Development and evaluation of a childbirth education programme for Malawian women
Article first published online: 29 AUG 2007
Journal of Advanced Nursing
Volume 60, Issue 1, pages 67–78, October 2007
How to Cite
Malata, A., Hauck, Y., Monterosso, L. and McCaul, K. (2007), Development and evaluation of a childbirth education programme for Malawian women. Journal of Advanced Nursing, 60: 67–78. doi: 10.1111/j.1365-2648.2007.04380.x
- Issue published online: 29 AUG 2007
- Article first published online: 29 AUG 2007
- Accepted for publication 23 May 2007
- childbirth education programme;
- empirical research report;
- evaluation research;
- mixed methods;
- women’s health
Title. Development and evaluation of a childbirth education programme for Malawian women
Aim. This paper is a report of a study to develop and evaluate a childbirth educational programme for Malawian women.
Background. Providing parent education is integral to the midwife’s role. Malawian midwives face a challenge in fulfilling this role, with no existing childbirth education programme to facilitate this process.
Method. A mixed method approach was used for this three-phase study. In Phase 1, childbirth information needs of Malawian women were determined from literature and interviews with midwives. In Phase 2, a structured childbirth education programme was developed. In Phase 3, a quasi-experimental design using sequential sampling was conducted to evaluate the education programme. Participants were pregnant women who attended antenatal clinics in 2002, with 104 in the control group and 105 in the intervention group. Changes in childbirth knowledge were determined over a 6-week period.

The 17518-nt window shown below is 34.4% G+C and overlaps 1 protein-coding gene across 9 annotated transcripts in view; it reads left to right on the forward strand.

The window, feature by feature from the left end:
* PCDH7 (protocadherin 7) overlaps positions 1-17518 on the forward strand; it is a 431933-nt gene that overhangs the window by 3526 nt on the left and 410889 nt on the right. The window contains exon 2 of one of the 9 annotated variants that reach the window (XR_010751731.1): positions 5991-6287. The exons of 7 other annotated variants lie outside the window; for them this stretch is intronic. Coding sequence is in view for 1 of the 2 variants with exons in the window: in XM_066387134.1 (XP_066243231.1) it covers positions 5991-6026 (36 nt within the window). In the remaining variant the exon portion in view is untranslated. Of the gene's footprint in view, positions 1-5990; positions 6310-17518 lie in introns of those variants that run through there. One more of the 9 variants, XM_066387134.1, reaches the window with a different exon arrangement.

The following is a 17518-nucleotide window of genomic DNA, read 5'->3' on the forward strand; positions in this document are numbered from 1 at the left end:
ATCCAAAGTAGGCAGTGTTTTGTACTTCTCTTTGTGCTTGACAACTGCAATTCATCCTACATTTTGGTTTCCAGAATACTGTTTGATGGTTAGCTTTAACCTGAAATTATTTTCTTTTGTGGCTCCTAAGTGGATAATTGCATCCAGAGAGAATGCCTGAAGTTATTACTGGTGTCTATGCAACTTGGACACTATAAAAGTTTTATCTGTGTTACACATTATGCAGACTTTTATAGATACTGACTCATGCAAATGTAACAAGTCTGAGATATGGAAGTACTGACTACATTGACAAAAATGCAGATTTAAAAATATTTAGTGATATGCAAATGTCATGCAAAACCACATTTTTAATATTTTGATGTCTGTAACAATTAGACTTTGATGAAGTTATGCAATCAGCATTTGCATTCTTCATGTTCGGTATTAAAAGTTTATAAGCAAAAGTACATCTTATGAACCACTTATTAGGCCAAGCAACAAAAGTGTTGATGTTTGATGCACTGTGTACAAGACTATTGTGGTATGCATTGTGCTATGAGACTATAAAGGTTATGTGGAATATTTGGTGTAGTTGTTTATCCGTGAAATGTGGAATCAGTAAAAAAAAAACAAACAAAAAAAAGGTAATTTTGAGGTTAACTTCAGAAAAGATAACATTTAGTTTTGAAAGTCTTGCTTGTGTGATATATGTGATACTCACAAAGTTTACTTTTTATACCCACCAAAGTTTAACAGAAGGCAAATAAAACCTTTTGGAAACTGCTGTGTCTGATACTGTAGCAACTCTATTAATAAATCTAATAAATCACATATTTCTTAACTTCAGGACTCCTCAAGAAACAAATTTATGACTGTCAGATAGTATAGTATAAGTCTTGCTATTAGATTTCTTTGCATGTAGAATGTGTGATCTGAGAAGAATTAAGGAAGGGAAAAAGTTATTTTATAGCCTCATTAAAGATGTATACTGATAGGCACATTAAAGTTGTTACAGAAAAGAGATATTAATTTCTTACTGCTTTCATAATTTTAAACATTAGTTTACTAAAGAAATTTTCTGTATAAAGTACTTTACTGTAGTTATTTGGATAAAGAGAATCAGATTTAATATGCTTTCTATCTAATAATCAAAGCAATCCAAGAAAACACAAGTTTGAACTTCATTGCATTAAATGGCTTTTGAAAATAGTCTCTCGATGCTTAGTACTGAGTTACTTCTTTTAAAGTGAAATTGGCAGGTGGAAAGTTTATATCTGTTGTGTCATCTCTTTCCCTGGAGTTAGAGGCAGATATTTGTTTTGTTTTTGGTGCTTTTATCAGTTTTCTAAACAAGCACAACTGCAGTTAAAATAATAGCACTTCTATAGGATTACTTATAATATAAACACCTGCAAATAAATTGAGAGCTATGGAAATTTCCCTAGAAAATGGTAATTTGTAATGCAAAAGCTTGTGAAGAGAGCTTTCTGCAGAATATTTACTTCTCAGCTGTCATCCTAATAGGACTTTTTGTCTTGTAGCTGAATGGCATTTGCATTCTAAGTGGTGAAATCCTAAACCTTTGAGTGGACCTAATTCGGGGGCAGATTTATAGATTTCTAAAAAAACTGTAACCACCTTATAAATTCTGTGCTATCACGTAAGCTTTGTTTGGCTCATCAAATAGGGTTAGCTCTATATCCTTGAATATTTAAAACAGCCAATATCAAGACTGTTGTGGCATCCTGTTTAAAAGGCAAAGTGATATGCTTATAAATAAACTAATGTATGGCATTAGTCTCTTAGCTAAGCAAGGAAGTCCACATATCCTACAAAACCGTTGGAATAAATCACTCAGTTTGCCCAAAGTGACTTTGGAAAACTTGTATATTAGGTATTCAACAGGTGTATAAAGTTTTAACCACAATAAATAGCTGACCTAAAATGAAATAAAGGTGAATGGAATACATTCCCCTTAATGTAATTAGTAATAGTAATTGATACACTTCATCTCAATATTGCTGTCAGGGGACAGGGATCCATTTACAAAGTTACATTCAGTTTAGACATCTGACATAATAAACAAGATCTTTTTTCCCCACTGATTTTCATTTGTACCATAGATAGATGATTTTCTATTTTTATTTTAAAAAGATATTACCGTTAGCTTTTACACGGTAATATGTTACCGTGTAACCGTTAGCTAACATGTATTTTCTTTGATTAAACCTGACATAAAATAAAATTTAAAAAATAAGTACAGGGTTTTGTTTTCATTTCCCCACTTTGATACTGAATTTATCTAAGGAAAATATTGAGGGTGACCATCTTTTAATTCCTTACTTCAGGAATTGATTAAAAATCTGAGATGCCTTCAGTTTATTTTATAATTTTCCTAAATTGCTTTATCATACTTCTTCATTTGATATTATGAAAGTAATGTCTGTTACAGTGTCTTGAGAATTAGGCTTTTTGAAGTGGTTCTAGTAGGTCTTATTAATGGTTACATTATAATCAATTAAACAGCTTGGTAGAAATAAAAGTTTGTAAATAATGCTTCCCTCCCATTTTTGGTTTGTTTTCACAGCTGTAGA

Findings. The childbirth education programme included information, teaching strategies and a schedule for implementation for content relevant to the antenatal, labour and birth and postnatal time periods. Results revealed no significant difference in knowledge in the control group between pretest and post-test scores. For the intervention group, however, an overall significant increase in knowledge across all time periods was demonstrated (P < 0·01).
Conclusion. A childbirth education programme, developed for the Malawian context, was associated with important increases in maternal knowledge about antenatal, labour and birth and postnatal topics. The findings have implications for midwives in other developing countries and offer an example of a midwifery-led initiative to provide formal childbirth education to these vulnerable women.